A major new scientific assessment released today by the UN’s top climate scientists presents climate change not as a distant, future threat to food availability, but as a clear and present danger that highlights a major reversal in the fight against hunger.
The IPCC’s final report on Impacts, Adaptation and Vulnerability, released today in Japan, identifies food security in both poor countries and wealthier ones as being at risk, with the findings showing Australian agriculture as vulnerable to climate change.
The report states that declining freshwater resources in many parts of Australia will particularly impact upon irrigation-dependent crops like rice and sugarcane. The effect of a three degree centigrade increase in temperatures would be a four per cent reduction in the value of the beef, sheep and wool sector. A temperature rise of as little as one degree centigrade by 2030 would see a projected decline in dairy output in all regions of Australia except Tasmania.
Oxfam Australia Climate Change specialist Dr Simon Bradshaw said climate change was already making it harder for millions around the world to feed their families and today’s report shows this is likely to get harder, both in Australia and overseas.
Without urgent action by developed countries both to reduce emissions and support communities with adapting to those impacts that can no longer be avoided, climate change is set to reverse progress towards ending global hunger.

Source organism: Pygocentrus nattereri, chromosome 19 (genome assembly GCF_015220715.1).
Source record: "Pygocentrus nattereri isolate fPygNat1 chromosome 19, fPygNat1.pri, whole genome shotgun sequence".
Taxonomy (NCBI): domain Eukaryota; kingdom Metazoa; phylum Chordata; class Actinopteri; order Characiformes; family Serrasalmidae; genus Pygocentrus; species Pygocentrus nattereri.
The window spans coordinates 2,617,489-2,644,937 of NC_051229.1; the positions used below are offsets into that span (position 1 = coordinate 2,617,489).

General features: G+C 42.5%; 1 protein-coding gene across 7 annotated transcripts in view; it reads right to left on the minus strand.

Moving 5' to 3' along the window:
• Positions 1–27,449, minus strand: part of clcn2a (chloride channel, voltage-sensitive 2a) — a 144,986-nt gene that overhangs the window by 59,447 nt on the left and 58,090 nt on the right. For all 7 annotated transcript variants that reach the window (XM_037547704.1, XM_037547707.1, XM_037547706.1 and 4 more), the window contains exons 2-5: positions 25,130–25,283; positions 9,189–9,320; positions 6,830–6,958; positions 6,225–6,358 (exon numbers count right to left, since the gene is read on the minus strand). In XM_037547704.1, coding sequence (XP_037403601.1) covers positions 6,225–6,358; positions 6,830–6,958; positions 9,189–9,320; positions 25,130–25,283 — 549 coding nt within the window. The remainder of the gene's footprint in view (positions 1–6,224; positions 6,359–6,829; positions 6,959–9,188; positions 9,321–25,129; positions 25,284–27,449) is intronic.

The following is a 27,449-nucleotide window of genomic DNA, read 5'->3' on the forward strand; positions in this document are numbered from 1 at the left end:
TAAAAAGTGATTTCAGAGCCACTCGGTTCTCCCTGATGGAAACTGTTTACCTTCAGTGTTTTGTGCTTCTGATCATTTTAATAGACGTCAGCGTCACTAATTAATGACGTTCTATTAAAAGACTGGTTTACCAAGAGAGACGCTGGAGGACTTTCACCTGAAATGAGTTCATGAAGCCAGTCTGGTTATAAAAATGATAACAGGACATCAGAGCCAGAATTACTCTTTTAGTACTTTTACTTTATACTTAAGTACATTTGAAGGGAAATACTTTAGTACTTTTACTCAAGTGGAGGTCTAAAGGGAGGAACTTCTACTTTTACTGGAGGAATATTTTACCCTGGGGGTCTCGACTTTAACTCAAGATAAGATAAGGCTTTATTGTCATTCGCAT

“The report is in and the message is clear: the impact of climate change on food is worse than previously estimated,” Dr Bradshaw said.
“In their previous report in 2007, the IPCC was sanguine about how climate change is hitting harvests. This report is categorical that climate change has already meant significant declines in net global yields of staple crops like wheat and maize.
“Climate change will continue to hit crop harvests hard in the future, at the same time as demand for food is increasing. You don’t need to be a climate scientist to know that falling crop yields and rising demand does not add up to a food secure future on this planet.
“For the first time, the IPCC has also recognised that more extreme weather means we face more extreme food prices. The new story of climate impacts on food is not only about small-scale farmers in poor countries, but about how major crop exporters, global food prices and millions more people in rural and urban areas around the world are affected.
“The IPCC has acknowledged for the first time that there is major shortfall in funding to support vulnerable communities adapt to climate change. Oxfam estimates poor countries received just two per cent of their adaptation funding needs from rich countries in the three years since the Copenhagen climate summit, where substantial support was promised.
“The report is also clear that there are limits to adaptation, so we must slash our greenhouse gas emissions at the same time. Cutting emissions is vital to fighting hunger.
“Without urgent action on adaptation and emissions reduction, the goal of ensuring every person has enough to eat may be lost forever. Political leaders reading this report should ask themselves whether this will be the generation to let that happen,” Dr Bradshaw said.